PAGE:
Introduction - Seychelles
Foreign exchange payments in Seychelles for foreign nationals. Foreign nationals visiting Seychelles are advised that they are now obliged to pay for food and beverages consumed in any restaurant located outside a hotel, in foreign exchange.
The Seychelles islands lie spattered across the Indian Ocean as though flicked there by a painter's brush. Each is a drop of green, punctured by grey granite outcrops and rimmed in white sand. The trade winds are soft through the coconut fronds, the frangipani smells sweetly at nightfall when astonishingly dramatic violet and orange sunsets pattern the sky, and at quiet moments in the day the islands' rare birds will dart out of the trees to inspect you.
The granite outcrops are unique to the Seychelles. Eons ago, India was joined to Africa. The shores receded, the ocean advanced.
The Seychelles archipelago, where coral has formed around granite remains, is evidence of this ancient geological change. The main group of islands is granitic but about 60 others are coralline, low-lying and covered with dense vegetation. These include Aldabra, with the world's largest tropical lagoon.
A hundred islands and islets make up the Seychelles, yet the total land area is a mere 454 sq km (175 sq miles). The archipelago lies 1,600 km (1,000 miles) east of Mombasa, 4 degrees south of the equator. The population numbers nearly 70,000 Seychellois, of French, English, Indian, Chinese and African origin. Among themselves, most Seychellois speak Creole, a French patois. Nine out of ten live on Mahé, the largest island, 27 km (17 miles) long and 8 km (5 miles) wide, with Victoria as the capital city. Most of the hotels are on this island, but even so it's far from crowded since the coastline boasts 68 beaches and coves. There's a good international airport on Mahé and an excellent deep-water harbour. The Morne Mountains form a backdrop to the town, a region of threading streams, ferns and moss tempered by smooth boulders.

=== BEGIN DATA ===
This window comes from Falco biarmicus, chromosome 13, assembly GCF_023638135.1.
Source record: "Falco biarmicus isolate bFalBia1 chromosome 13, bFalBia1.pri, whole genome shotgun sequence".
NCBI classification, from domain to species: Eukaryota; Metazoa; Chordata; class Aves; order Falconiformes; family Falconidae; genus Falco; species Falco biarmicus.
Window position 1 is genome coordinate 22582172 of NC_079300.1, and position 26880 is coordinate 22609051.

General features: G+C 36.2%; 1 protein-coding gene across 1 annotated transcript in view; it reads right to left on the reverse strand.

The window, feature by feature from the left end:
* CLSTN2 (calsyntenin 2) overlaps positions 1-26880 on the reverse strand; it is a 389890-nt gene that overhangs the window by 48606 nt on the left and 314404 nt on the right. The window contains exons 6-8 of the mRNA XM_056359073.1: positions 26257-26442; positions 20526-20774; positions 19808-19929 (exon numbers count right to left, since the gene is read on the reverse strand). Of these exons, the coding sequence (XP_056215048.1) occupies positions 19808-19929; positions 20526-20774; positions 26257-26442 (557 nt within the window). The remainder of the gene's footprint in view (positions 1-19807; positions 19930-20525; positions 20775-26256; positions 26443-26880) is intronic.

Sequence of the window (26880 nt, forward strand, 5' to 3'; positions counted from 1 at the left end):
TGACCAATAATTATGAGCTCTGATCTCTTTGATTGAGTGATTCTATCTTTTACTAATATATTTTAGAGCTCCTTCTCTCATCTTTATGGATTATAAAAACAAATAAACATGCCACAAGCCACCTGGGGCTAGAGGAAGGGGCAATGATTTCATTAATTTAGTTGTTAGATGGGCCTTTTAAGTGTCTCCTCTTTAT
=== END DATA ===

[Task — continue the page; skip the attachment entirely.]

On the less inhabited islands is an abundance of rare birds and plants, giant tortoises, turtles and spectacular tropical fish. Snorkelling here is usually known as goggling, and "goggle" you will at the brilliant underwater ballets going on in the coral gardens. Most famous of all the Seychelles' rare plant species is the giant, legendary aphrodisiac coco-de-mer palm. This is a gentle world, where the insects are strictly non-poisonous, there are no snakes, and even the fish are unafraid of men. The most explosive sight you'll see is a flamboyant tree in full scarlet bloom, or a bougainvillaea vine pouring over a wall in a cascade of molten purple.Early times
Practical info - Seychelles
Santé - Seychelles
Principaux risques :
HEPATTE B - VIH
INFECTIONS & INFESTATIONS INTESTINALES DIVERSES
SPECIFIQUES A CE VOYAGE
|Autres moyens de prévention
Les conseils que vous trouverez dans cette page n'ont pour seul objectif que de faire de vous un voyageur averti et informé. Ils ne sauraient en aucun cas remplacer une consultation médicale individuelle auprès de votre médecin traitant habituel.